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Following on from King Alfreds severed arm
welcome... it adds to this what is vandalism? When its ancient its interesting and throws a new light on past cultures, if its modern.. its wrong...

"No job worth doing was ever done on time or under budget.."
Unless you're one of the small minority of lunatics who sees as much relevance in 20th century AD urban landscapes as the 20th century BC. The best site I ever worked on was being decommissioned as a working factory as I was recording it. Unfortunately we didn't record the graffiti, except where they were caught by accident on the standard site photos.
I do disagree with calling the shark in Headington pointless. Most Headington people are quite affectionate about it. Local campaigns have saved it from an over zealous council several times. Its point is a protest about nuclear war, as your link explained. It doesn't really spoil the skyline, as you can only see it in one terraced street. To those who don't know Oxford, your post seems to imply that a shark is competing with the dreaming spires.

In its original context, it was opposite a massive pair of stockinged legs dancing the can can, on the front of a theater called "Not The Moulin Rouge" These two together were much more imaginative than bland corporate art. The theater has now been replaced with bland 'executive apartments'. Big up diversity and local distinctivess, I say.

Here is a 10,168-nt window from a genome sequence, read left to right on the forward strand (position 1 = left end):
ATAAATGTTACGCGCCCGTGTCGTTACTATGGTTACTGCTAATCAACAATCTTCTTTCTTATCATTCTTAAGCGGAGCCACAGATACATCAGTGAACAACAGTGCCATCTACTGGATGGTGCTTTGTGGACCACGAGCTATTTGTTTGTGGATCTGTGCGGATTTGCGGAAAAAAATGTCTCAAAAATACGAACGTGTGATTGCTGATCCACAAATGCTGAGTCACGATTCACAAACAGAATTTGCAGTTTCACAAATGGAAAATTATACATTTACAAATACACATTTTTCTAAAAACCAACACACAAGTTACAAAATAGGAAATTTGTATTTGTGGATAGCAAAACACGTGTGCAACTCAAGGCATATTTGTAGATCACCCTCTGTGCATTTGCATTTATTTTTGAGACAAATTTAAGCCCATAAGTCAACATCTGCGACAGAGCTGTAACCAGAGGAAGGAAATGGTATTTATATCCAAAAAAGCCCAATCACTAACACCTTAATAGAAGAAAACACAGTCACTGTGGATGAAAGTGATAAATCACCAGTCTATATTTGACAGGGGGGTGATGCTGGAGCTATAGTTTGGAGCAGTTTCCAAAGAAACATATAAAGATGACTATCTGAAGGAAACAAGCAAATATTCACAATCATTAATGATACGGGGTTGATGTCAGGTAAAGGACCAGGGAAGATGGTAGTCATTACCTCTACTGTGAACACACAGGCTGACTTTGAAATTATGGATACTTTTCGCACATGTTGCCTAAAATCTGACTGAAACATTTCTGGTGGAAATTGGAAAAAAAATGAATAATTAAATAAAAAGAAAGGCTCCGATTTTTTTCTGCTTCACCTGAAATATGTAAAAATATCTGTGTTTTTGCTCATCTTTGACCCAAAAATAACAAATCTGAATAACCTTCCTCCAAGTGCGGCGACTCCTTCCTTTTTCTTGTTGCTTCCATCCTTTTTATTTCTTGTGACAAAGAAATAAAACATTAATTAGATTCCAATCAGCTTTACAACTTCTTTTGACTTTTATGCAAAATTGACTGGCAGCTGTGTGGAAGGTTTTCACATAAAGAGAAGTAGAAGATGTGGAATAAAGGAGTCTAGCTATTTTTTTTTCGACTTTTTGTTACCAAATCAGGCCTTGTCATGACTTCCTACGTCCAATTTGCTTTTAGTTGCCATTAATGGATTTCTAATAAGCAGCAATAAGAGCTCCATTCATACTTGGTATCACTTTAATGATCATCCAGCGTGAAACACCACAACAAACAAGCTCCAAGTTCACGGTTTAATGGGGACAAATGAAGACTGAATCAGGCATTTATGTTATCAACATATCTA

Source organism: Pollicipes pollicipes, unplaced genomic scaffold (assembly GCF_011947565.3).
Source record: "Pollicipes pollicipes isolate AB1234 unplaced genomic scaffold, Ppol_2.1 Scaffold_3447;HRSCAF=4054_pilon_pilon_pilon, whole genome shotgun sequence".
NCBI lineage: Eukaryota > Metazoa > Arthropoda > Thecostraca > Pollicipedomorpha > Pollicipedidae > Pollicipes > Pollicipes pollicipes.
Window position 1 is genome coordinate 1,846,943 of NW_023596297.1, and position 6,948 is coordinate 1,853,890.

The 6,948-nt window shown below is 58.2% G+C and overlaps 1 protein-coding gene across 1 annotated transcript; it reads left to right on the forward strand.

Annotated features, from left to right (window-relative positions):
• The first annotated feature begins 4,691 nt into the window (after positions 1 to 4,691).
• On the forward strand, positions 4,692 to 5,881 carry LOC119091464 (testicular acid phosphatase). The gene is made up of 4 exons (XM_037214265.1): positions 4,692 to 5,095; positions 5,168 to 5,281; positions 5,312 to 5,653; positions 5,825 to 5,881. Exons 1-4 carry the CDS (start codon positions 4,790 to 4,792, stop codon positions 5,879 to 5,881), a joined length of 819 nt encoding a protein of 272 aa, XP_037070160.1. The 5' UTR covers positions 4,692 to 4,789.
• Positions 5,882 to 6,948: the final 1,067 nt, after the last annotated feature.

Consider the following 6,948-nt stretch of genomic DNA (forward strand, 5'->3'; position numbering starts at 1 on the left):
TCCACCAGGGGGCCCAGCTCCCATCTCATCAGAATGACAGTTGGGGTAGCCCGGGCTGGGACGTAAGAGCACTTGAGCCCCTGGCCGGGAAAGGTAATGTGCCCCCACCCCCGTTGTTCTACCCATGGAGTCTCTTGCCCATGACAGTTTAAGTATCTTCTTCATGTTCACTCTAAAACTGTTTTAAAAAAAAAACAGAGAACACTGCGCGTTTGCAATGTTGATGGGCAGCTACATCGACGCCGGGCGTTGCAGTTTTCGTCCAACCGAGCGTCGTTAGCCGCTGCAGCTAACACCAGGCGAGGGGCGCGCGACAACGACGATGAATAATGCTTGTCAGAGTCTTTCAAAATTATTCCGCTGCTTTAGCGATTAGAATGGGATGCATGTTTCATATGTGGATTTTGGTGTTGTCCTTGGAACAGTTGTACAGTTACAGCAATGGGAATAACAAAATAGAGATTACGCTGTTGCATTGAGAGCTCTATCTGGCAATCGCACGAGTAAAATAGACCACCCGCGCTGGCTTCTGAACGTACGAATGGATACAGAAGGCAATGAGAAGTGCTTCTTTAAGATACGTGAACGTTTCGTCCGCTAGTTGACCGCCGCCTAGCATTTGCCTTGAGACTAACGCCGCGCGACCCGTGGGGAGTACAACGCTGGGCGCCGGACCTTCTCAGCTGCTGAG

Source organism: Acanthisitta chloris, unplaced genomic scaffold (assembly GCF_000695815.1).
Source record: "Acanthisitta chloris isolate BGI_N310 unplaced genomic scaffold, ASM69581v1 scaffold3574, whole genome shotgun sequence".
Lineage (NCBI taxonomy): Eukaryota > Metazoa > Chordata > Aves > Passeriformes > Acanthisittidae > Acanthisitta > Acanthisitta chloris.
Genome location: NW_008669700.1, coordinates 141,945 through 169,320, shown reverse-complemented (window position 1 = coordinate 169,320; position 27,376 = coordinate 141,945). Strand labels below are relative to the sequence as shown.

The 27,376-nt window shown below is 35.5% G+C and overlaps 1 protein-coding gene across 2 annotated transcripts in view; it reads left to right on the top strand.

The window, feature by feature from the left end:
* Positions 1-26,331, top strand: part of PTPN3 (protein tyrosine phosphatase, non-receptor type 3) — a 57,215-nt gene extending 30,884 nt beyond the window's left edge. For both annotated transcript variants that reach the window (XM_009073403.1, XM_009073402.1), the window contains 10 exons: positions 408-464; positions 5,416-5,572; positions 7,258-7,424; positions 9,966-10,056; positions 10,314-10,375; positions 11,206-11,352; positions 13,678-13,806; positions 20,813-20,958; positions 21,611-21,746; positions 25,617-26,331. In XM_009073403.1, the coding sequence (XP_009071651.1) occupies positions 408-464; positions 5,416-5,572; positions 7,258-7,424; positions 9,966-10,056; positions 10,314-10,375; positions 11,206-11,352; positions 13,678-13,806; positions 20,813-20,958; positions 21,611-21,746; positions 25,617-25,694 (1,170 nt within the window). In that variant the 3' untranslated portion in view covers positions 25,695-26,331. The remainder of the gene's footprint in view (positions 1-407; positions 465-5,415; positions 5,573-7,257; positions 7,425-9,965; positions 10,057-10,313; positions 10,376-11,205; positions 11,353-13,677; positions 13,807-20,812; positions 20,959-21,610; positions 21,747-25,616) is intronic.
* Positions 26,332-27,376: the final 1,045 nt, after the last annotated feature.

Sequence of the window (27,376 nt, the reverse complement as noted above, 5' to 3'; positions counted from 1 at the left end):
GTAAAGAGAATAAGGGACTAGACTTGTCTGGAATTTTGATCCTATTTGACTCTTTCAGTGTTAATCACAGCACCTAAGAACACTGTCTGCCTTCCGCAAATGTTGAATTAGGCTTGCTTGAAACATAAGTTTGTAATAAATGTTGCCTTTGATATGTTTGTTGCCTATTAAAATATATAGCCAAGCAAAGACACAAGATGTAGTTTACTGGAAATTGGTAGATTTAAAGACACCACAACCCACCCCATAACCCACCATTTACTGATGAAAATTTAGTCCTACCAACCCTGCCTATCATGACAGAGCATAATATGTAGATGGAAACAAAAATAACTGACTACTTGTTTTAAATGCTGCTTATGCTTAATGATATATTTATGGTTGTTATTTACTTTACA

Hi Oxbeast,

your post highlights what this thread is about, what is vandalism? It's an emotive and subjective topic, for you the Headington Shark is an anti-war statement; for me a pointless irrelevance that pollutes and vandalises the skyline. Similar disagreements will probably follow from other forum members about the graffiti archaeology project (link supplied above by the boss). I see that as an attempt to document contemporary street art in an archaeological context, others may see it as nothing more than a slideshow of vandalised walls.
for those beyond the charmed circle of Oxford suburbs, here is the piece in question:

the fundamental issue about this is that Bill Heine chose to do it to his own house - vandalism is doing physical harm to someone else's property.

On the subject of a catalogue of vandalism of "cultural icons" the Peter Pan statue in Kensigton Gardens frequently loses its musical instrument - however I saw its doppelganger in the conservation labs in Liverpool a few years ago (there were two statues cast, the other one adorns a Liverpool park) and there had been some serious efforts made to saw off bits of it - rabbits heads and bits of squirrel from the base, removal of which required sawing through two or three inches of solid bronze.

On the street art, grafitti, I remember years ago thinking someone should document the gable end mural in Northern Ireland as they are representative of the troubles that afflicted the province and should provide a basis for "hot" interpretation for visitors and locals alike. I think it has been done to some extent now.

Bill Heine also chose to completely ignore the planning process or any consultation with his neighbours. Vandalism could also be defined as altering the built environment to the detriment of others regardless of who owns the environment being altered.

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